Orwellian experience

Today British politicians shed crocodile tears over the repression of the Burmese regime, but the terror of Than Shwe cannot equal the brutality and arrogance endured by the Burmese people under British colonial rule from 1886 to 1948. Emily Branson comments

The colony's history was one of constant repression, of torture, imprisonment and execution. The Than Shwe junta may be notorious for its ruthless suppression of protests and demonstrations, but it had many historical precedents to imitate. In 1938, for example, in the midst of a general strike, British police shot into a crowd of protesters led by buddhist monks, killing 17 people, while in Rangoon unarmed workers and students were baton-charged, resulting in one death and scores of injuries.

George Orwell's first novel Burmese days was a scathing attack on the British and as a result could not be published in Britain - potential publishers were warned of the likelihood of lawsuits. In order to finally have it published (in the US) Orwell had to make modifications - such as changing the occupation of some of the characters from civil servants to businessmen. This made the novel more palatable by softening its denunciation of the British colonial system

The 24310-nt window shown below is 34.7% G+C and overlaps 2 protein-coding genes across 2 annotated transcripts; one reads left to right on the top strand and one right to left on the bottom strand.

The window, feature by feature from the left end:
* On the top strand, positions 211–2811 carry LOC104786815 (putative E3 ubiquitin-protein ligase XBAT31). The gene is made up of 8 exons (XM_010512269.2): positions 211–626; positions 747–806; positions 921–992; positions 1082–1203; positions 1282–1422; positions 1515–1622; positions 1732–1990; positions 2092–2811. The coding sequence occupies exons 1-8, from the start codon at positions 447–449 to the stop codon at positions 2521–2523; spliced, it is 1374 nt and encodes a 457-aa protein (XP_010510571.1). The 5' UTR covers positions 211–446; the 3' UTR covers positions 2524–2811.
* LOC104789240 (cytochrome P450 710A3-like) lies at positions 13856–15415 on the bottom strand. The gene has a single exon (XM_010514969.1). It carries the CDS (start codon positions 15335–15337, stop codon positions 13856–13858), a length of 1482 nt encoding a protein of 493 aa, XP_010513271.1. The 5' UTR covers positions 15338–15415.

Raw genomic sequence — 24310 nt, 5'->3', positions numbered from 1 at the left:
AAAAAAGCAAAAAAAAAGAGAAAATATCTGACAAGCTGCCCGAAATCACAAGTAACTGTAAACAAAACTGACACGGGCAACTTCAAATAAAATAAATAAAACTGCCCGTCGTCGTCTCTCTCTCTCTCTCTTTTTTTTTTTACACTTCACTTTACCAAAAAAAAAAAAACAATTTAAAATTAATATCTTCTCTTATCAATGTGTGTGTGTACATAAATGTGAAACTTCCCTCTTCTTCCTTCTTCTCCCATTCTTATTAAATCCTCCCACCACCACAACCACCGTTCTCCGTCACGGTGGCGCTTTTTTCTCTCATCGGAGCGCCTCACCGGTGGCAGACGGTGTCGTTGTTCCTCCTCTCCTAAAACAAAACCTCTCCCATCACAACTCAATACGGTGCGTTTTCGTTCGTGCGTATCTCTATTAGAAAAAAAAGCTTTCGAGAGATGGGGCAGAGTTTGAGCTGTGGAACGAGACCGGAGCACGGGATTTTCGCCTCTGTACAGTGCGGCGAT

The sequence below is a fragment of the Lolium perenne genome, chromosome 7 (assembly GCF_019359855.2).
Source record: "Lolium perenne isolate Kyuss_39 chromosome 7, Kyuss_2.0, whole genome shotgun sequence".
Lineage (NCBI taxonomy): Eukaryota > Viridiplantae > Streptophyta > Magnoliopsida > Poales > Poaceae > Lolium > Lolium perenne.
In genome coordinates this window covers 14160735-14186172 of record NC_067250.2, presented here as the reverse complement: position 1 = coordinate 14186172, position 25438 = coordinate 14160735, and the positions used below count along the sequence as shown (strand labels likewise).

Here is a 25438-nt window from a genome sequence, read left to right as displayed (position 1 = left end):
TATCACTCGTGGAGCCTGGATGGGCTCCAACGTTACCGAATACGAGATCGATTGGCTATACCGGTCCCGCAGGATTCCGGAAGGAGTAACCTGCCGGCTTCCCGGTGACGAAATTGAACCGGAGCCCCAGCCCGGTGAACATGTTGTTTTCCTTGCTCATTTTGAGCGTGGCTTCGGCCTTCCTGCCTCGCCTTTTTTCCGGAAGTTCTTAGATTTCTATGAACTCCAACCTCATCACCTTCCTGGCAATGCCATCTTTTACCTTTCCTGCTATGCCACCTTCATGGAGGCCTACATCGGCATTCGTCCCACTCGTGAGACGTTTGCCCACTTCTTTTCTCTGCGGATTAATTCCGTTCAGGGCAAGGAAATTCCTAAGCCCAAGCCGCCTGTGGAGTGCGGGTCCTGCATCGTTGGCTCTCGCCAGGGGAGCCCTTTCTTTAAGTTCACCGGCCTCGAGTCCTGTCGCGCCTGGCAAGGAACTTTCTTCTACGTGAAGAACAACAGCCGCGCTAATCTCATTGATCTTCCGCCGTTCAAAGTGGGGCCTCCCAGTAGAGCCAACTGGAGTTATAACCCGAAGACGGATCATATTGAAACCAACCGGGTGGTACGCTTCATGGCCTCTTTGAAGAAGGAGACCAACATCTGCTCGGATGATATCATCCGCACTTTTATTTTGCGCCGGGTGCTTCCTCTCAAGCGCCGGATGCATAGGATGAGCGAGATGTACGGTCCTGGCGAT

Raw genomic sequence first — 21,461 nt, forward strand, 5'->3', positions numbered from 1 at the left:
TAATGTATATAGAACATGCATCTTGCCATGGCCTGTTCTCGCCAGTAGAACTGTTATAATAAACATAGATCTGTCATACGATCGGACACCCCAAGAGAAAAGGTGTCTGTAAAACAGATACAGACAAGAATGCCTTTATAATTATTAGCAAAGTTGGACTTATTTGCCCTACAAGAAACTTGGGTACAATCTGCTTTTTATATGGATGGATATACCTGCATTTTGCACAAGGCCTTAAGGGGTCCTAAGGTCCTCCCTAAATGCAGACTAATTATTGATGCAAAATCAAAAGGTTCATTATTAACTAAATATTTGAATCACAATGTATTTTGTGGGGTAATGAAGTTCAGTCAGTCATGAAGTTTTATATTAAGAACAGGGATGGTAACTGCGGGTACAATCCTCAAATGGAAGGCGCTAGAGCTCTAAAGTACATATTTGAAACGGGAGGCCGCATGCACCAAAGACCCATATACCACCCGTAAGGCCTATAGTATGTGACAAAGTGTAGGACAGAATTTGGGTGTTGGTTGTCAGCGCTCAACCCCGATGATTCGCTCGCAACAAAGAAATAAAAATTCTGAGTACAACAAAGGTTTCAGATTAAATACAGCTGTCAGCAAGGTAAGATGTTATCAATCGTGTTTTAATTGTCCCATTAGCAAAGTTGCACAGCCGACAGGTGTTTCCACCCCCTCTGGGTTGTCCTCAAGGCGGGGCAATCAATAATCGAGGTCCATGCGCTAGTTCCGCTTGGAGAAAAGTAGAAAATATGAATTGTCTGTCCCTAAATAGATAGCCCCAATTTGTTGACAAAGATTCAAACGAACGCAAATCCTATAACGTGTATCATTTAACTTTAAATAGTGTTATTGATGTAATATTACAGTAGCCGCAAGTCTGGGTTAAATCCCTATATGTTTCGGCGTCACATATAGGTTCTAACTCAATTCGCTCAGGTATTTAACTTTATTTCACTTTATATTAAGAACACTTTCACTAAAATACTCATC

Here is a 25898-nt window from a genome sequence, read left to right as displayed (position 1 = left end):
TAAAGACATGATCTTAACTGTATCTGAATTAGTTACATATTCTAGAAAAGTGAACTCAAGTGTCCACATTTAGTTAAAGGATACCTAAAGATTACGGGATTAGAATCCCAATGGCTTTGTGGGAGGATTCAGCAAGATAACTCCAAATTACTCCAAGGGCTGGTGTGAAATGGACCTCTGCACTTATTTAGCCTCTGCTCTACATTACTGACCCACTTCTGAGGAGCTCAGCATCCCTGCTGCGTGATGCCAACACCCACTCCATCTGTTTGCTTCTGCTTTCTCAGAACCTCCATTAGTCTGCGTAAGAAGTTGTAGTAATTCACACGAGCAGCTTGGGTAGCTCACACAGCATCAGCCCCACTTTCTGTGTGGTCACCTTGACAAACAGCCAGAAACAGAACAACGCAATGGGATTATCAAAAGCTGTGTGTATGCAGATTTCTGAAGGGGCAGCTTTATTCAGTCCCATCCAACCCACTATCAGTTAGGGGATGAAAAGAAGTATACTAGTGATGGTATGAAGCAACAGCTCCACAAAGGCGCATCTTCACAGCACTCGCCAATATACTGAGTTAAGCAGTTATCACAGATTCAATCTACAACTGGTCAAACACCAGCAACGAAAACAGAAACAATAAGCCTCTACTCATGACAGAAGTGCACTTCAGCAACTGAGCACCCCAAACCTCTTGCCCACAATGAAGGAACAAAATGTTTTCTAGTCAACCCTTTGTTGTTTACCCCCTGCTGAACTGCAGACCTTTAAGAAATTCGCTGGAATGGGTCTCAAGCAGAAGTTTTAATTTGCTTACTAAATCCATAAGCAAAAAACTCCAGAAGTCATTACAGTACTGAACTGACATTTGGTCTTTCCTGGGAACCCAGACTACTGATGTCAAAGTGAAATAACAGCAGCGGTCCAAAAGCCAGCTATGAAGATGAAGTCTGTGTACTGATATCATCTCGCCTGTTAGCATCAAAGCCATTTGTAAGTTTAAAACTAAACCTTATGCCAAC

The story was written after Orwell left his post in the Burma police, part of the imperial civil service. In a job like that, he wrote, you get to see "the dirty work of empire at close quarters". Having been involved in the British colonial apparatus for five years, it seems that by 1927 Orwell had come to hate the social pretentiousness of the Brits in Burma, especially their indifference to Burmese culture.

He wrote memorably of what became known as the 'shoe question'. European visitors to Burma took it upon themselves to stubbornly refuse to remove their shoes upon entering a buddhist temple or other holy place. In October 1919 a group of monks attempted to physically evict some shoe-wearing Europeans from Eindawya pagoda in Mandalay. The leader was sentenced to life imprisonment for attempted murder.

This is an example of the ruthless reaction to even minor attempts at resistance against the mighty power of imperial Britain. Challenges to British authority and a perceived loss of prestige drove the colonials to rule with a paranoid vindictiveness.

Burma had the largest prison in the British empire, constructed near Rangoon. It goes without saying that many of the 'criminals' it housed were in reality militant opponents of British rule - not least those of the Communist Party of Burma


Wide publicity for approved message

Simon Wells on the demonstrations staged in solidarity with the protestors against the Burmese military dictatorship

On October 6, "worldwide demonstrations" were organised to show solidarity for the protestors against the Burmese military dictatorship. Actually they only took place in Thailand, Belguim, Austria, Norway, South Korea, United States, Spain, New Zealand, Australia and Britain.